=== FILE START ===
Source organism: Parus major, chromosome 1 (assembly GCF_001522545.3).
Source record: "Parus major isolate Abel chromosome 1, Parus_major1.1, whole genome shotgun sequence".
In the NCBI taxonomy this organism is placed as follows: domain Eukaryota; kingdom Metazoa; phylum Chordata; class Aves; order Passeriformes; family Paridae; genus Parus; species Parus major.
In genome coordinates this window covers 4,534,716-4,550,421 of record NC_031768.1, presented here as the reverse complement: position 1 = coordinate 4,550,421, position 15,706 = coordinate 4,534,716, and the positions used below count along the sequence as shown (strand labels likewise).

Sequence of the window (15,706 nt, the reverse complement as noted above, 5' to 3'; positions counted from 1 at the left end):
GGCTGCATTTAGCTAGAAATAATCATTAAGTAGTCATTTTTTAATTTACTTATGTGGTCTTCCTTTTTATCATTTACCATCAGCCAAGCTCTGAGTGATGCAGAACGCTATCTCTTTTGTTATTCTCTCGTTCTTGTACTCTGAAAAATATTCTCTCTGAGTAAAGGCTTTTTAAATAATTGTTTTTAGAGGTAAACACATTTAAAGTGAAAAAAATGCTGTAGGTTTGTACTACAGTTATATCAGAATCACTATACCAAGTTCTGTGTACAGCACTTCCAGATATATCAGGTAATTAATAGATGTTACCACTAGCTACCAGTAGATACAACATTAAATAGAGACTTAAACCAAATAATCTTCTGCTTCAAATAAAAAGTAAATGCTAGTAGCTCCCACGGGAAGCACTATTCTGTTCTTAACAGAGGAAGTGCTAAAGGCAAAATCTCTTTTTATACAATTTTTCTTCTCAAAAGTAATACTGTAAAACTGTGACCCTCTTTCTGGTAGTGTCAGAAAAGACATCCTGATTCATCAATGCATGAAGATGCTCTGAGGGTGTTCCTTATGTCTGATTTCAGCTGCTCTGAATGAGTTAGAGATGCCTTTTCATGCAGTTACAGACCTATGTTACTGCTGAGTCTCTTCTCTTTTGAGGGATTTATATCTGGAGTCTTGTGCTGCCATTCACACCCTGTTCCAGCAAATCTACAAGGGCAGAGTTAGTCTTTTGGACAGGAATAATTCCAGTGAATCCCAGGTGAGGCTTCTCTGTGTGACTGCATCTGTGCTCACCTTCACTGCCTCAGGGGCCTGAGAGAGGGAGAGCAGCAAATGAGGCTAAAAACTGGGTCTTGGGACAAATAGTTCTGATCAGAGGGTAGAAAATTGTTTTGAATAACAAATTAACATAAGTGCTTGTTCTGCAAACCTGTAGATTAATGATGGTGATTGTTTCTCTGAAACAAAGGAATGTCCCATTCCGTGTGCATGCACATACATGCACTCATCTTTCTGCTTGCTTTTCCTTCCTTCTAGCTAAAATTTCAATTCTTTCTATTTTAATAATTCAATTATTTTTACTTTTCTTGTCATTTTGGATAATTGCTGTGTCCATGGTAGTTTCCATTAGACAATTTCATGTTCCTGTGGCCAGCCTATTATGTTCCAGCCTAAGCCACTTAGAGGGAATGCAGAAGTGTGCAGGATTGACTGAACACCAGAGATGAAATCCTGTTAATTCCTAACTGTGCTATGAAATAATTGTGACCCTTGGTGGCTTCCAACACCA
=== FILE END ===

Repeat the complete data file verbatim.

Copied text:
Source organism: Parus major, chromosome 1 (assembly GCF_001522545.3).
Source record: "Parus major isolate Abel chromosome 1, Parus_major1.1, whole genome shotgun sequence".
In the NCBI taxonomy this organism is placed as follows: domain Eukaryota; kingdom Metazoa; phylum Chordata; class Aves; order Passeriformes; family Paridae; genus Parus; species Parus major.
In genome coordinates this window covers 4,534,716-4,550,421 of record NC_031768.1, presented here as the reverse complement: position 1 = coordinate 4,550,421, position 15,706 = coordinate 4,534,716, and the positions used below count along the sequence as shown (strand labels likewise).

Sequence of the window (15,706 nt, the reverse complement as noted above, 5' to 3'; positions counted from 1 at the left end):
GGCTGCATTTAGCTAGAAATAATCATTAAGTAGTCATTTTTTAATTTACTTATGTGGTCTTCCTTTTTATCATTTACCATCAGCCAAGCTCTGAGTGATGCAGAACGCTATCTCTTTTGTTATTCTCTCGTTCTTGTACTCTGAAAAATATTCTCTCTGAGTAAAGGCTTTTTAAATAATTGTTTTTAGAGGTAAACACATTTAAAGTGAAAAAAATGCTGTAGGTTTGTACTACAGTTATATCAGAATCACTATACCAAGTTCTGTGTACAGCACTTCCAGATATATCAGGTAATTAATAGATGTTACCACTAGCTACCAGTAGATACAACATTAAATAGAGACTTAAACCAAATAATCTTCTGCTTCAAATAAAAAGTAAATGCTAGTAGCTCCCACGGGAAGCACTATTCTGTTCTTAACAGAGGAAGTGCTAAAGGCAAAATCTCTTTTTATACAATTTTTCTTCTCAAAAGTAATACTGTAAAACTGTGACCCTCTTTCTGGTAGTGTCAGAAAAGACATCCTGATTCATCAATGCATGAAGATGCTCTGAGGGTGTTCCTTATGTCTGATTTCAGCTGCTCTGAATGAGTTAGAGATGCCTTTTCATGCAGTTACAGACCTATGTTACTGCTGAGTCTCTTCTCTTTTGAGGGATTTATATCTGGAGTCTTGTGCTGCCATTCACACCCTGTTCCAGCAAATCTACAAGGGCAGAGTTAGTCTTTTGGACAGGAATAATTCCAGTGAATCCCAGGTGAGGCTTCTCTGTGTGACTGCATCTGTGCTCACCTTCACTGCCTCAGGGGCCTGAGAGAGGGAGAGCAGCAAATGAGGCTAAAAACTGGGTCTTGGGACAAATAGTTCTGATCAGAGGGTAGAAAATTGTTTTGAATAACAAATTAACATAAGTGCTTGTTCTGCAAACCTGTAGATTAATGATGGTGATTGTTTCTCTGAAACAAAGGAATGTCCCATTCCGTGTGCATGCACATACATGCACTCATCTTTCTGCTTGCTTTTCCTTCCTTCTAGCTAAAATTTCAATTCTTTCTATTTTAATAATTCAATTATTTTTACTTTTCTTGTCATTTTGGATAATTGCTGTGTCCATGGTAGTTTCCATTAGACAATTTCATGTTCCTGTGGCCAGCCTATTATGTTCCAGCCTAAGCCACTTAGAGGGAATGCAGAAGTGTGCAGGATTGACTGAACACCAGAGATGAAATCCTGTTAATTCCTAACTGTGCTATGAAATAATTGTGACCCTTGGTGGCTTCCAACACCA